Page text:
Over the years cruise ships have become bigger and bigger - bringing attention and fanfare with every superlative. On the news, on social media, and in ads it seems cruise lines are constantly trying to "out-build" each other. While there is no doubt that many consumers are excited about these giant vessels, did you know that they don't represent the majority of new ships? Let's talk about why mega-ships are so popular, and what the average new cruise ship size actually is. Read more about New cruise ships are huge - except when they're not.
Today, cruising evokes images of leisurely tropical destinations or exploration of historical sites on another continent. Not long ago however, traveling by passenger ship was transportation, and speed mattered. The need to quickly cross the Atlantic, combined with a geo-political climate (including two world wars) that promoted national pride, lead to government and industry joining hands in the quest for a symbolic award: The Blue Riband... Read more about A Brief History of the Blue Riband - The Fastest Passenger Ships to Sail the Atlantic
When you think of cruising most people think about leaving from South Florida, Seattle, or perhaps a large city in Europe. There are many other ports out of which you can cruise, and recently Carnival announced they’re greatly increasing their capacity at some of them. We look at why this is important, and what we think it might say about the popularity of cruising as well as the economy... Read more about Carnival Increased Capacity in Tampa, Galveston, and New Orleans: Why these ports matter more than you think.
Today, Celebrity Cruises announced that their captains are now able to perform same-sex marriages at sea. This is great news - but why isn't everyone doing it? It has to do with flags...sort of. Let's learn a little but about about today's announcement and dig into why we don't see it happening across all cruise lines... Read more about Celebrity Now Offering Legal Same-Sex Marriages at Sea - Why aren't all lines?
It’s easy to long for the way things used to be, but equally easy to miss great advancements in front of you while looking behind you. More dining options, larger cabins, cashless cruising, and more. We may not think about these every day, but you’d quickly long for them if you stepped (or sailed) back in time.
I was somewhat “born into cruising”, my experience coming about in the way that someone whose parents have a cabin in the mountains will always head to the hills to relax and reflect – but my relaxation had a midnight buffet and a muster drill. I’m fortunate, and this fortune has offered me a long-term view of cruising that few are lucky enough to have.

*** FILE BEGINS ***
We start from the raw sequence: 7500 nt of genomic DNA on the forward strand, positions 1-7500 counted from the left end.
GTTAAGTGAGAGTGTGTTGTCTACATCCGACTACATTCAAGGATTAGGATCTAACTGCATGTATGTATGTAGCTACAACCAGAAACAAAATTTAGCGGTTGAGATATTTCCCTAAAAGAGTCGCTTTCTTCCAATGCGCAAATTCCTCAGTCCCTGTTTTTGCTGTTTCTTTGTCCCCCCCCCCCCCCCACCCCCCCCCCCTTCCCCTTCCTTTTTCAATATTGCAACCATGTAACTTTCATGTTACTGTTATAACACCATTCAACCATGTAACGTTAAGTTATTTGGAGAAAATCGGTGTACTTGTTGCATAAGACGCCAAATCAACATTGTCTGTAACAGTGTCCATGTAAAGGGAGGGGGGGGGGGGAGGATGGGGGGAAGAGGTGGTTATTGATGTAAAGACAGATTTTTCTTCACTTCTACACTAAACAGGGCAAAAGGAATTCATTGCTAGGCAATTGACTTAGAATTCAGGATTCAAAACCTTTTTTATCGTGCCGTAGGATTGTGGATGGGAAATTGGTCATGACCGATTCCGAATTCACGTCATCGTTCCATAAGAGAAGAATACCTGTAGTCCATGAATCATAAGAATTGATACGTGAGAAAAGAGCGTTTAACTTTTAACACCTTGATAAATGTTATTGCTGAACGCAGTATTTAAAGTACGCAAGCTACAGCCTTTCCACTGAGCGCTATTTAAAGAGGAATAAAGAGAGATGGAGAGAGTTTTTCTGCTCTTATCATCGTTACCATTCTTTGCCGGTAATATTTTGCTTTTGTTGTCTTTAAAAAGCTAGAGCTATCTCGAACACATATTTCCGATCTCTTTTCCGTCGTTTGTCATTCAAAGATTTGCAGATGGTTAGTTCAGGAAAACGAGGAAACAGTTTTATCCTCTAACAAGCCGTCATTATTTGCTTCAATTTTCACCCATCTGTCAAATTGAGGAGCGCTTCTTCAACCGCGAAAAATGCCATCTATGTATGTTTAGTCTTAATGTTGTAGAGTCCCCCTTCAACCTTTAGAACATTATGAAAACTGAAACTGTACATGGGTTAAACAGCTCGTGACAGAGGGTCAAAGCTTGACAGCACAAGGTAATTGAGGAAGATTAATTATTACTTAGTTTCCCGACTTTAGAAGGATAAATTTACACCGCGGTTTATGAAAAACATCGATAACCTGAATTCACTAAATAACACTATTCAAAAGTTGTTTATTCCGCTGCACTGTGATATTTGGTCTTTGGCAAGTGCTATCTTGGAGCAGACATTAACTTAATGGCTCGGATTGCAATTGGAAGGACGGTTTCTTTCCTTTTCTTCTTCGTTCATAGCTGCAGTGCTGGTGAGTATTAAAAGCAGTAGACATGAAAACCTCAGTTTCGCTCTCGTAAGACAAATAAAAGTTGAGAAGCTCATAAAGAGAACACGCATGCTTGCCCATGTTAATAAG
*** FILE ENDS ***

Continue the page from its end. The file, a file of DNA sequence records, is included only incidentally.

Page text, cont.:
I’m sitting now in the serine solarium aboard the Harmony of the Seas, the world’s largest cruise ship. This ship is similar to some of the earliest ships I sailed, in that it floats, and the people in charge are known as “officers”. A lot has changed... Read more about The "Good Old Days" of Cruising Were Nice, but Today's Cruising Is Even Better
Great memories are made on cruises. Whether a family get-together, a honeymoon, or just a trip with friends – we all like to have photos to help preserve these memories, and most of us carry a camera around all the time (in our phones of course). Does that leave a place for shipboard photographers or are they just an interruption at dinner and embarkation? Let’s dig into the pros and cons of this offering and learn a bit more about it… Read more about Cruise Ship Photographers - Picture Perfect or an Unsightly Blur?
For decades cruise ships became more advanced and more spacious, but despite these changes, ships still looked like ships. With Royal Caribbean’s launch of Voyager of The Seas in November of 1998 however, things started to look quite different. With this behemoth (the largest cruise ship at the time) came the first rock wall and ice rink at sea, as well as the Royal Promenade. The ice rink and rock wall were, and still are, impressive. The Royal Promenade however was something truly different.
Up until this ship, the major venues on cruise ships all had views of the sea. Part of this was to be expected by guests – you’re on a ship after all. Another part however was out of necessity, as the size of ships never allowed for any reasonably large venue to be located above the water line and not come up against the windows of the ship or the outdoor promenade. The size of the Voyager of The Seas made it possible to essentially put a shopping and dining district inside of the ship in a way that to this day, makes strolling the Royal Promenade an experience which in no way reveals that passengers are on a ship rather than on land.... Read more about Many new cruise ships will look to the sea. Will those seeking floating hotels appreciate a return to the ocean?